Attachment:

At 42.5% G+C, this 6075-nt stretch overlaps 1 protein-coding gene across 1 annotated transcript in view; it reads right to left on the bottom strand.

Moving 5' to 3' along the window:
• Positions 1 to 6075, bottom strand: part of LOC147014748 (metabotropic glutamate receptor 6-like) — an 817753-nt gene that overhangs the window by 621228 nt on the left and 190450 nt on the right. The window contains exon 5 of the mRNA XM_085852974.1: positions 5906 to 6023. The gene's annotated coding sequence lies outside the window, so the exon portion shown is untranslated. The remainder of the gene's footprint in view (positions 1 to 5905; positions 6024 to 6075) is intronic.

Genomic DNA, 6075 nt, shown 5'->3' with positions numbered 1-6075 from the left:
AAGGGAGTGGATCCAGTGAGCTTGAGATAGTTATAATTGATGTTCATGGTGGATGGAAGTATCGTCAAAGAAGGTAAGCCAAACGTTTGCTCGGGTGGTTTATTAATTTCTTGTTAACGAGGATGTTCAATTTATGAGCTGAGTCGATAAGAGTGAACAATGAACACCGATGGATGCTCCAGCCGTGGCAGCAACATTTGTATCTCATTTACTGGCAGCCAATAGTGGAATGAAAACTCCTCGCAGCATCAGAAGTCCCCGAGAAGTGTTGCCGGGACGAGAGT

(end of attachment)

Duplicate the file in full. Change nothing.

At 42.5% G+C, this 6075-nt stretch overlaps 1 protein-coding gene across 1 annotated transcript in view; it reads right to left on the bottom strand.

Moving 5' to 3' along the window:
• Positions 1 to 6075, bottom strand: part of LOC147014748 (metabotropic glutamate receptor 6-like) — an 817753-nt gene that overhangs the window by 621228 nt on the left and 190450 nt on the right. The window contains exon 5 of the mRNA XM_085852974.1: positions 5906 to 6023. The gene's annotated coding sequence lies outside the window, so the exon portion shown is untranslated. The remainder of the gene's footprint in view (positions 1 to 5905; positions 6024 to 6075) is intronic.

Genomic DNA, 6075 nt, shown 5'->3' with positions numbered 1-6075 from the left:
AAGGGAGTGGATCCAGTGAGCTTGAGATAGTTATAATTGATGTTCATGGTGGATGGAAGTATCGTCAAAGAAGGTAAGCCAAACGTTTGCTCGGGTGGTTTATTAATTTCTTGTTAACGAGGATGTTCAATTTATGAGCTGAGTCGATAAGAGTGAACAATGAACACCGATGGATGCTCCAGCCGTGGCAGCAACATTTGTATCTCATTTACTGGCAGCCAATAGTGGAATGAAAACTCCTCGCAGCATCAGAAGTCCCCGAGAAGTGTTGCCGGGACGAGAGT